In this module are some helper functions:

def _fwd(*args):
for arg in args:
try:
next(arg)
except StopIteration:
pass

def _areListsCandidates(original, result):
origSet = set(original)
resSet = set(result)
return (len(original) == len(result) == len(origSet) == len(resSet)) and (origSet == resSet)


And finally the algorithm implemented itself:

def findMove(original, result):
if (not _areListsCandidates(original, result)):
return None

orig, res = _ListIter(original), _ListIter(result)

fromVal, toVal, fromIdx, toIdx = None, None, None, None

_fwd(orig, res)
while not (orig.exhausted() and res.exhausted()):

def isInsertion():
if orig.curr() != res.curr():
return orig.exhausted() or (res.numLeft() > 0 and orig.curr() == res.peek())
return False

def isRemoval():
return (orig.exhausted() or orig.curr() != res.curr())

if isInsertion():
toVal, toIdx = res.curr(), res.index()
_fwd(res)
elif isRemoval():
fromVal, fromIdx = orig.curr(), orig.index()
_fwd(orig)
else:
_fwd(orig, res)

if (fromIdx is not None and toIdx is not None and fromVal == toVal):
return (fromIdx, toIdx)


I fully expect somebody to point me to a Python library I missed or to 3 lines of itertools craziness that does this more intelligently.

I would like feedback on the approach used and style. I feel like I should be doing something more intelligently here, or there's an approach I'm not familiar with for this problem. I also feel like the code isn't terribly pythonic or elegant.

To help, here are my tests:

from findMove import findMove
from copy import copy

def testBackToFront():
(fromIdx, toIdx) = findMove(original=[1,2,3,4], result=[4,1,2,3])
assert(fromIdx == 3)
assert(toIdx == 0)

def testFrontToBack():
(fromIdx, toIdx) = findMove(original=[4,1,2,3], result=[1,2,3,4])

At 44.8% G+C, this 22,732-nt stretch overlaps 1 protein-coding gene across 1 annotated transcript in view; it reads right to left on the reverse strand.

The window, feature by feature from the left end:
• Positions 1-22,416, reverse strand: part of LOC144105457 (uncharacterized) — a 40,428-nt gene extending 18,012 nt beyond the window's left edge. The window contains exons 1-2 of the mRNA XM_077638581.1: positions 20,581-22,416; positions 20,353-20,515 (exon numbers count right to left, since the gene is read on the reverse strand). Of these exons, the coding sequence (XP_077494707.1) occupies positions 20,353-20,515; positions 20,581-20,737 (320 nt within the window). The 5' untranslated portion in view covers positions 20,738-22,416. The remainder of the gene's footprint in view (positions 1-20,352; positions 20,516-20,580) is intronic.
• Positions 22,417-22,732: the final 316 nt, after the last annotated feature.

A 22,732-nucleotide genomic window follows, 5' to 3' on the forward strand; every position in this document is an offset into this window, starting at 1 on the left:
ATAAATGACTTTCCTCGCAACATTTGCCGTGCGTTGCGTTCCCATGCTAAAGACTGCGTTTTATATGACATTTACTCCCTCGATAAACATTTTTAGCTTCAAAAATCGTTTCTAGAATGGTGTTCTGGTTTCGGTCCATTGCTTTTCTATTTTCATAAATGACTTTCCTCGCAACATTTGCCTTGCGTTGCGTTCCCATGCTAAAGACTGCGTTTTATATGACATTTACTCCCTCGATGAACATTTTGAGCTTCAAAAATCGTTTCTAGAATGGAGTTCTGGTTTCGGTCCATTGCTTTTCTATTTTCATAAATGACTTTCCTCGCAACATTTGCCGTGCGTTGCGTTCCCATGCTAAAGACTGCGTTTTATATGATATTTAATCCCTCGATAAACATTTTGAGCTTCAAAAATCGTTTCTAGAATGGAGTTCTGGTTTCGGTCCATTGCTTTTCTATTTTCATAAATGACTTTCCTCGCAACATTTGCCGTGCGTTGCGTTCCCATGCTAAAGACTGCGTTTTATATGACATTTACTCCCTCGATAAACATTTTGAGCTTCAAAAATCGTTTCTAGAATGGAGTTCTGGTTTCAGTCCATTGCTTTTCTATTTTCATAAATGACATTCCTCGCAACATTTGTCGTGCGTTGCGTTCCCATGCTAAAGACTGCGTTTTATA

assert(fromIdx == 0)
assert(toIdx == 3)

def testMove():
# Arbitrarilly reposition where insValue comes from
# and goes to
original = [1,2,3,5,6,7,8,9]
result = [1,2,3,5,6,7,8,9]
insValue = 4
for origIdx in range(len(original) + 1):
origCpy = copy(original)
origCpy.insert(origIdx, insValue)

for insIdx in range(len(original) + 1):
resCpy = copy(result)
resCpy.insert(insIdx, insValue)
if (resCpy != origCpy):
(fromIdx, toIdx) = findMove(origCpy, resCpy)
if fromIdx < toIdx:
if abs(origIdx - insIdx) == 1:
assert(fromIdx == origIdx or fromIdx == insIdx)
assert(toIdx == insIdx or toIdx == origIdx)
assert(toIdx != fromIdx)
else:
assert(fromIdx == origIdx)
assert(toIdx == insIdx)

def testEmptyLists():
assert(findMove([], []) is None)

def testEqualLists():
assert(findMove([1], [1]) is None)

def testSmallLists():
(fromIdx, toIdx) = findMove([2,1], [1,2])
assert(fromIdx == 1 or fromIdx == 0)
assert(toIdx == 0 or toIdx == 1)
assert(toIdx != fromIdx)

def testDiffLenFails():
res = findMove(original=[1,2,3,4], result=[4,1,2,3,5])
assert(res is None)

def testDiffValsFails():
res = findMove(original=[1,2,3,4], result=[1,2,3,5])
assert(res is None)

def testDups():
res = findMove(original=[1,1,3,4], result=[1,1,4,3])
assert(res is None)

res = findMove(original=[1,1,1,1], result=[1,1,1,2])
assert(res is None)

-
Is there an upper bound to the number of items the lists may contain? Efficiency-wise, the optimal solution might depend on the (expected) lengths involved. – Will Aug 28 '14 at 3:38
@Will a couple hundred. I'd plan for worst case of 1000 to be safe. – Doug T. Aug 28 '14 at 3:38
One piece of self directed feedback (from deleted answer) I should definitely use ValueError in these error cases – Doug T. Aug 28 '14 at 4:10